Please carefully check your application before submitting it online to ensure you have included all the correct materials that best represent your background and qualifications for the MSCF program. Once you submit your application, we will begin processing your application and matching test scores and other materials to your online application. You will receive an email that your application is complete or incomplete via email within 2-4 weeks after you have submitted your application. You can then log into your application to view your status and submit any missing materials.
Given the volume of applications received, we kindly ask that you not contact the MSCF admissions office regarding the status of your application unless you have not received any notification after 4 weeks post submission.
Do I need to schedule an admissions interview?
You may be contacted by email to arrange an on-campus or virtual face-to-face interview via Skype before a final decision is made on your candidacy. Interviews are granted at the discretion of the MSCF admissions committee after an initial review of your application. Therefore, requests for interviews will not be granted. Interviews can take place at any time in the application process.
What is the format for the admissions interview?
Interviews play a vital role in the admissions review process. Interviews are generally more behavioral than technical in nature and allow us to gauge your understanding of the field of quantitative finance, your fit with the MSCF program and your future career goals. Further, interviews give us an opportunity to better assess your communication and presentation skills, important qualities for one to succeed in the financial services industry. Interviews are typically between 15-30 minutes in duration and are conducted by a member of the MSCF admissions committee.
When will I receive my admission decision?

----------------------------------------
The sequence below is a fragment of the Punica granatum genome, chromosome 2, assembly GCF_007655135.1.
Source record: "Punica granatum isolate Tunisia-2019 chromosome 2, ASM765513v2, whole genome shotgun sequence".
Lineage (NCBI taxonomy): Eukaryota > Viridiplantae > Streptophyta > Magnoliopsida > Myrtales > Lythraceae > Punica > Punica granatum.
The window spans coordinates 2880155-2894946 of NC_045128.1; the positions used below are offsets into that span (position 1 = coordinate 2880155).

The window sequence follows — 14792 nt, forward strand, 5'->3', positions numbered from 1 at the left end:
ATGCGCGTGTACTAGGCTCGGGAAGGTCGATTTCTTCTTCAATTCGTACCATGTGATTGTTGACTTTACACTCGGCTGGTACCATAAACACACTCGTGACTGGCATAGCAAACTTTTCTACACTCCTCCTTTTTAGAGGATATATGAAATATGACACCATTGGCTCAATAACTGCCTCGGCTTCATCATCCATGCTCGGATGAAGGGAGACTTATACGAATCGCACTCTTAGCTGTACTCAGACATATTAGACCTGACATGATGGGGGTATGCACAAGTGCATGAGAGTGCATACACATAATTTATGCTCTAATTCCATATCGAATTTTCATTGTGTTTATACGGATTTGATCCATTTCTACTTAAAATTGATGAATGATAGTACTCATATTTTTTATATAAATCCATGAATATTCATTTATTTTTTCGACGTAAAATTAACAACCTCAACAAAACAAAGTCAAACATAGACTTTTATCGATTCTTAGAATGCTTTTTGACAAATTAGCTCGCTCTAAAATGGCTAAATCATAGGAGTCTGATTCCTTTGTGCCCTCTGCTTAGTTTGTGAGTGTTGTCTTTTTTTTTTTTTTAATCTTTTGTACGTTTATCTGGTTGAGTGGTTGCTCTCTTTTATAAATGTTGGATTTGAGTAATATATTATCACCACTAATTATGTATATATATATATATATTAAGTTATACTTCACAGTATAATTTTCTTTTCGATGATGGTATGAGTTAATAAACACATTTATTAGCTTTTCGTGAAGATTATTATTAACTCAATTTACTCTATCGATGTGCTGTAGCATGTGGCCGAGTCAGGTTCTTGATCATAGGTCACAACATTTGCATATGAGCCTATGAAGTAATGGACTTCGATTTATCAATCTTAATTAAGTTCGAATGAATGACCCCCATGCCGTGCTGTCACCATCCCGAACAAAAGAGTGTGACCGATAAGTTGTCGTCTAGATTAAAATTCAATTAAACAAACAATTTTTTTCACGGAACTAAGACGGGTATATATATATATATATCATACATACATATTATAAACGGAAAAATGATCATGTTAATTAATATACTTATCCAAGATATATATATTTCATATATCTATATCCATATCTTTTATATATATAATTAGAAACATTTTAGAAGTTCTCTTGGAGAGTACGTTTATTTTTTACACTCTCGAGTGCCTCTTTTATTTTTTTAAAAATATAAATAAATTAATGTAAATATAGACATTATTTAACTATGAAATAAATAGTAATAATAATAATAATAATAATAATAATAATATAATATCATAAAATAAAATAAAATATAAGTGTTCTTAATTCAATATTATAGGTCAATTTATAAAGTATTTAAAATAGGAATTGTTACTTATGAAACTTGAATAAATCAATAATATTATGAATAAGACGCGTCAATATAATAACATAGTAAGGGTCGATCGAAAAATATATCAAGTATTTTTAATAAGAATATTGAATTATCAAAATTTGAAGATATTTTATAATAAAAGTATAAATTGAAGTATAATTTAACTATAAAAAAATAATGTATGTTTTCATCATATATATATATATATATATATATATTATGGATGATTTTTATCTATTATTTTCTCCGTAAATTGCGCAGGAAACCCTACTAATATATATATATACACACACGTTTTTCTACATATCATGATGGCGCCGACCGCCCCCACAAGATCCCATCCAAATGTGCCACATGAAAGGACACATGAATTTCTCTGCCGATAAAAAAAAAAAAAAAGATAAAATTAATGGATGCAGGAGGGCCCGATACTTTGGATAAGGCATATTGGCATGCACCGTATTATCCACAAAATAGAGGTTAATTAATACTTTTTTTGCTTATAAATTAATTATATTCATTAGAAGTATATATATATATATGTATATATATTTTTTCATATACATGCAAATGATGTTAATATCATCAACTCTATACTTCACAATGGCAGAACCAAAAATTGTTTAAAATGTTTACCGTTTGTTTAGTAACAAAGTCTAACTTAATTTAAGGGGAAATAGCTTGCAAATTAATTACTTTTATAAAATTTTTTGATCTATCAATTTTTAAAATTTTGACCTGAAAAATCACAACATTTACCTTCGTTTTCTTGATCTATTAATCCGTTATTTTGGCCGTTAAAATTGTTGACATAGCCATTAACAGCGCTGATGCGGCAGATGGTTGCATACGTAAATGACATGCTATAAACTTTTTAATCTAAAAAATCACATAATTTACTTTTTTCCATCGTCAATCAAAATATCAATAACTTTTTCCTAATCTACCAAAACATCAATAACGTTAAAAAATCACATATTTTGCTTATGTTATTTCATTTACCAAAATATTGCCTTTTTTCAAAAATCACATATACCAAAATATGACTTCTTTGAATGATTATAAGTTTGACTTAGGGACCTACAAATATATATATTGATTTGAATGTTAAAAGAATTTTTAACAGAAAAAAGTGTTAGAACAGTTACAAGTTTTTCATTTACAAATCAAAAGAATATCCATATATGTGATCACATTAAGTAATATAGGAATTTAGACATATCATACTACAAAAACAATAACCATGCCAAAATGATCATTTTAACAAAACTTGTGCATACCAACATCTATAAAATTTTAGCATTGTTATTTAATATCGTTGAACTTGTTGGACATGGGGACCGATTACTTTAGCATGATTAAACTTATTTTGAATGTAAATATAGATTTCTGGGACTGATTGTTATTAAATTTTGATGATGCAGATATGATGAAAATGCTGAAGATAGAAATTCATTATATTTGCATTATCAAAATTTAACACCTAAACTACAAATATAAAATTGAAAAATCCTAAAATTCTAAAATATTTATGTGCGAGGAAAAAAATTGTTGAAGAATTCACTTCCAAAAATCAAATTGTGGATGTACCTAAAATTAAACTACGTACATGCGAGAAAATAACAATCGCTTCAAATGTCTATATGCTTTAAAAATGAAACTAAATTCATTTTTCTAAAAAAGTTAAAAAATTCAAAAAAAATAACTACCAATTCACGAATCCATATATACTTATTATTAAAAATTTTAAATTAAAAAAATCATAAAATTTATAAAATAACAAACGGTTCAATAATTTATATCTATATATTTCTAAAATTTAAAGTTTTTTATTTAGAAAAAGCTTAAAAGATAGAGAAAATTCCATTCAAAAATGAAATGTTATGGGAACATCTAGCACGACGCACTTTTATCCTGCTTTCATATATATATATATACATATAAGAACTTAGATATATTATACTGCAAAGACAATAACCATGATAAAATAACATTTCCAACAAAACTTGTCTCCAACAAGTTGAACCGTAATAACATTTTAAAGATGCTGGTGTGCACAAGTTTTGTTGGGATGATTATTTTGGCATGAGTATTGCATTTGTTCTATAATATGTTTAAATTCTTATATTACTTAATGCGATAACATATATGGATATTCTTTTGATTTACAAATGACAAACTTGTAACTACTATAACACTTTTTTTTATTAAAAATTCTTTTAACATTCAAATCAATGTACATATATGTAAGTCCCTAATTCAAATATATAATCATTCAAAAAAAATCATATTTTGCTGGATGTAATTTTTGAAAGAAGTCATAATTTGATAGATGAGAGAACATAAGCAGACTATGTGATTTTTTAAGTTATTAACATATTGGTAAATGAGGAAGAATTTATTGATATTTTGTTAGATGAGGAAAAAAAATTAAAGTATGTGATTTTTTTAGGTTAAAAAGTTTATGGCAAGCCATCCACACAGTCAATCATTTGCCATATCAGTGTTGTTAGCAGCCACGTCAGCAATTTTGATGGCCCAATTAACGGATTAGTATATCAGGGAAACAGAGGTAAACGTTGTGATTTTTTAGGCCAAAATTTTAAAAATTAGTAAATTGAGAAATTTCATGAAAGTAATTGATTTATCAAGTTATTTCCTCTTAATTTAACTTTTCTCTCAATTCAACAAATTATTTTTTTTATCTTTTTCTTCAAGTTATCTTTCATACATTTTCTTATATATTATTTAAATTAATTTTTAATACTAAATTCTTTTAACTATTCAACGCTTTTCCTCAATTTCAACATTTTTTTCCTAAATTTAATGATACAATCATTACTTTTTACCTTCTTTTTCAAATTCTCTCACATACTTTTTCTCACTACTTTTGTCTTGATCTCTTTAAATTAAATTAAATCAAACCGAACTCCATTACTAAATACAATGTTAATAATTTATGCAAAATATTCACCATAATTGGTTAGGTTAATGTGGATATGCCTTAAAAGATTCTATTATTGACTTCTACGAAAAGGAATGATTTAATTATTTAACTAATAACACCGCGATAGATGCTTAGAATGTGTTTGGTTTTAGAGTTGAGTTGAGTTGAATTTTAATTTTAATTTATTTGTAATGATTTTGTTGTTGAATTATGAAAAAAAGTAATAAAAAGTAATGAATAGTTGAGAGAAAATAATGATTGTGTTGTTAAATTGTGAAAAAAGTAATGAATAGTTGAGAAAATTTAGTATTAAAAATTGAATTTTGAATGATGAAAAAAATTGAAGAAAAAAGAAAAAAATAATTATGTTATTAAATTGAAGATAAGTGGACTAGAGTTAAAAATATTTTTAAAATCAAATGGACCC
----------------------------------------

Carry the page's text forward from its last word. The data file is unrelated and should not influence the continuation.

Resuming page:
All applications are reviewed in batches in accordance with our application rounds and typically all decisions for each round are released on the posted decision release date. Generally, decisions are not released in advance of our posted deadlines, we recommend that you consider planning your applications accordingly.
If admitted, am I able to defer enrollment?
We do not defer enrollments but we will keep your admissions materials on file for one year. Should you choose to seek admission the following year, your candidacy will be evaluated on the basis of the applicant pool at that time. We do offer an application fee waiver for candidates reapplying within one year.
How have your students seeking full-time positions and summer internships fared in the midst of the COVID-19 turmoil?
As of April 15th, 2021
Offers Received – 99%
Offers Accepted – 99%
Offers Received – 96%
Offers Accepted – 91%
For Summer 2021 internships, as of April 15th, 78 (96%) of 81 students have received offers; 74 (91%) have accepted offers. Last year, for Summer 2020 internships, all of our 91 students seeking internships were successful including 4 students whose original internship were canceled as a result of the pandemic but were able to obtain other internships. In addition, the MSCF program worked this summer with several professors at Carnegie Mellon to develop meaningful research opportunities for 10 of these 91 students. 7 of these summer-long positions are as research assistants for Carnegie Mellon professors; 3 are engaged in faculty-supervised student research positions.
As an F-1 visa holder, what must I do to qualify for Curricular Practical Training (CPT) in the MSCF program?
Are the employment outcomes obtained at the Pittsburgh location similar to the outcomes obtained at the New York location?
Yes, the employment outcomes at the two locations are very similar:
PERCENT OF STUDENTS RECEIVING FULL-TIME OFFERS SIX MONTHS AFTER GRADUATION
|Dec. '19 grads|
|New York City||100%|
|Dec. ’18 grads|
|New York City||100%|
|Dec. ’17 grads|
|New York City||96%|
What are the most popular career paths for MSCF graduates?
As of Mar. 17, 2021, Quant Research (38%) was the most popular career path for our December 2020 graduates, followed by Strats & Modeling (23%). Then, we had Sales & Trading (13%), Data Science (13%), Risk Management (6%), Portfolio Management (5%) and Other (2%).
Be sure to check out our yearly employment reports for complete career statistics.
Will a degree from MSCF make me a better candidate for quant jobs than an MS in Data Science?
The MSCF degree will better prepare you for a position as a data scientist in the finance industry, when compared with either a MS in Data Science which covers a broad range of applications or an MS in Business Analytics which focus is on improving a firm's performance using data-driven decision making. Neither of these programs has the laser focus of MSCF, applying machine learning and other data science tools to quantitative finance. Taught with mathematical rigor coupled with the necessary computational skills provided by our computer science courses, students emerge from our program exceptionally well prepared to adapt and assimilate new methods of data analysis that appear in this rapidly-expanding field.